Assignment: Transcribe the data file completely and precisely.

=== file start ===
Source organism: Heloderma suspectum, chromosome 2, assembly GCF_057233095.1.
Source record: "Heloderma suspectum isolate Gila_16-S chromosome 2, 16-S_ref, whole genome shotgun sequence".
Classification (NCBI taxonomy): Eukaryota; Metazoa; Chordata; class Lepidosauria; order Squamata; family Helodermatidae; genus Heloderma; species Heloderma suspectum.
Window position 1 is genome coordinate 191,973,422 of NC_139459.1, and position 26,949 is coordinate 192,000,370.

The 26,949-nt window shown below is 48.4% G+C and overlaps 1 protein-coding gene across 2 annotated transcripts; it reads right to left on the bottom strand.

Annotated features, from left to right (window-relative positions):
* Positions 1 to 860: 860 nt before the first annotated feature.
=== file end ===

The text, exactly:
Source organism: Heloderma suspectum, chromosome 2, assembly GCF_057233095.1.
Source record: "Heloderma suspectum isolate Gila_16-S chromosome 2, 16-S_ref, whole genome shotgun sequence".
Classification (NCBI taxonomy): Eukaryota; Metazoa; Chordata; class Lepidosauria; order Squamata; family Helodermatidae; genus Heloderma; species Heloderma suspectum.
Window position 1 is genome coordinate 191,973,422 of NC_139459.1, and position 26,949 is coordinate 192,000,370.

The 26,949-nt window shown below is 48.4% G+C and overlaps 1 protein-coding gene across 2 annotated transcripts; it reads right to left on the bottom strand.

Annotated features, from left to right (window-relative positions):
* Positions 1 to 860: 860 nt before the first annotated feature.